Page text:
Living organisms are complex electrochemical systems that up until very recently have interacted with a relatively simple and weak magnetic field and few EMF energy emitters.
“A wide range of living organisms, including humans, [utilize EMF] energy to regulate various critical cellular systems; we see this in the complex of circadian rhythms.
“Thus, it is not surprising that the massive introduction of electromagnetic fields in an enormous range of new frequencies, modulations, and intensities in recent years has affected living organisms. In fact, it would be incredible and beyond belief if these electromagnetic fields did not affect the electrochemical systems we call living organisms.
“Much of the literature on electromagnetic field interactions published before the middle 1980s is irrelevant to biologists. Most of it was generated by the engineering community’s attempt to find out if their high-power equipment creates a hazard. Thus, little attention was paid to the variables that are important in biology. Instead, efforts were wasted in fruitless controversies such as whether the effects seen were thermal or non-thermal.
“In recent years, though, the convergence of a number of lines of research has led a diversity of biologists to carry out experiments using low-intensity electromagnetic fields to study the function of living cells and systems.
“The toxicology model used by investigators in earlier years was not the appropriate model on which to design experiments. It was assumed that electromagnetic fields are a foreign substance to living organisms, like lead or cyanide. With foreign substances in a toxicology model, the greater the dose, the greater the effect-a dose-response relationship. Thus, experiments tended to be designed with high doses and with little regard for other parameters such as modulation and frequency. This is one reason why those earlier studies yielded so little useful information.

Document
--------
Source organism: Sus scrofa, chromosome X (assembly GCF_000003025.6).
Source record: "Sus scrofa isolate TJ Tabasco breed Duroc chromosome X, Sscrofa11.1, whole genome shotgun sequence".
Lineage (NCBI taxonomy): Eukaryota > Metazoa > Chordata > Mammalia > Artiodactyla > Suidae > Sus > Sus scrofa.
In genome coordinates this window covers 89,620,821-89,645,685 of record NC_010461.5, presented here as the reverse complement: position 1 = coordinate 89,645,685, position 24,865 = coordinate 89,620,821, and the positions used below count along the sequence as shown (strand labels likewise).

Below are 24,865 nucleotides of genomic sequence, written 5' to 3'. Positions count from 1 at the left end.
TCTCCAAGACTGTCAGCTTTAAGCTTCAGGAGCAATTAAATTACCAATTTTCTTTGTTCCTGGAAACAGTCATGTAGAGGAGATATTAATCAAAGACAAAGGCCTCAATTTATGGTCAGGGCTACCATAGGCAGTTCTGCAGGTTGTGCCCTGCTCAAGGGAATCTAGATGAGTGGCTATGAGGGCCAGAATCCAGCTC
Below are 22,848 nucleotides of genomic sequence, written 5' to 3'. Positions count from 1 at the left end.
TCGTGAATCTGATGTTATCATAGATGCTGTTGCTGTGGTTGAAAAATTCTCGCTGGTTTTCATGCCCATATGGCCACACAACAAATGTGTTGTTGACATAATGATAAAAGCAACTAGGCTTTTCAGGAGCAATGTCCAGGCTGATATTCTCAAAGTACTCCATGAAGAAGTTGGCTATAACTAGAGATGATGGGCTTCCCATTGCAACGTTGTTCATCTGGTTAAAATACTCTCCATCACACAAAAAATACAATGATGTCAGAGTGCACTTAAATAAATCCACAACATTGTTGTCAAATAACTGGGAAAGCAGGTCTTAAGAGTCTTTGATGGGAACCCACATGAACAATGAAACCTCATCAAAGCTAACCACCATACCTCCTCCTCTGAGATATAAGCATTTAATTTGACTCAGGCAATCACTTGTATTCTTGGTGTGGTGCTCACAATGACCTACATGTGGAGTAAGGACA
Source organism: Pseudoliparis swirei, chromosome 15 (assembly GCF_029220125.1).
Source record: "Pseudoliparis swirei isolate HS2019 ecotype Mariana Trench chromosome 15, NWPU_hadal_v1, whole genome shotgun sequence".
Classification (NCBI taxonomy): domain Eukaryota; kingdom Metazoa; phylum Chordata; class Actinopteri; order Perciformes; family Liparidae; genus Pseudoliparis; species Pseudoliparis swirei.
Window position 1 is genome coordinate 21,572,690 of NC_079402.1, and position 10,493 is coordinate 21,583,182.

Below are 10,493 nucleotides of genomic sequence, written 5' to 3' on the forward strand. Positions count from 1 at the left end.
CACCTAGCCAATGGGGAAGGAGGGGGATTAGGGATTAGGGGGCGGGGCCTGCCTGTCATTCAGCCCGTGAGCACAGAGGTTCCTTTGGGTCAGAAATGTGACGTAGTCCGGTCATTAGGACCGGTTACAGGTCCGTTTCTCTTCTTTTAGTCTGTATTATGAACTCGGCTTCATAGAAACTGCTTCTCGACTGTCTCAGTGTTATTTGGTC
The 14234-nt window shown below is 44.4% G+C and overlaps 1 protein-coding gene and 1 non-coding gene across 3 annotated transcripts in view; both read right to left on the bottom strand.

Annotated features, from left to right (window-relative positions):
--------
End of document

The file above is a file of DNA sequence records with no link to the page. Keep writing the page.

“As noted [above], electromagnetic fields are not a foreign substance. Living organisms are electrochemical systems that use emfs in everything from protein folding through cellular communication to nervous system function. A more appropriate model of how living organisms can be expected to respond to em fields would be to compare them to a radio receiver.
“An electromagnetic signal a radio detects (let us call it signal x) and transduces into the sound of music is almost un-measurably weak. Yet the radio is immersed in a sea of em signals from power lines, radio stations, TV stations, radars, etc. The radio doesn’t notice the sea of signals because they are not the appropriate frequency or modulation. Thus, they don’t disturb the music we hear. If we expose the radio to an appropriately tuned em signal or harmonic, however, even if it is very weak compared to signal x, it will interfere with the music. Similarly, if we expose a living system to a very weak em signal, if the signal is appropriately “tuned,” it could facilitate or interfere with normal function. This is the model that much biological data and theory tell us to use, not a toxicology model. And this is the model that is now starting to be used so fruitfully.”(1)
And yes, more researchers understand this and realize the need to use this approach in their experiments, but funding for research has been and is currently limited, as is any motivation by the controlled media to expose the results of those studies that have been done.
And currently there are nearly as many cell phones as there are people.
That’s a lot of lab rats…….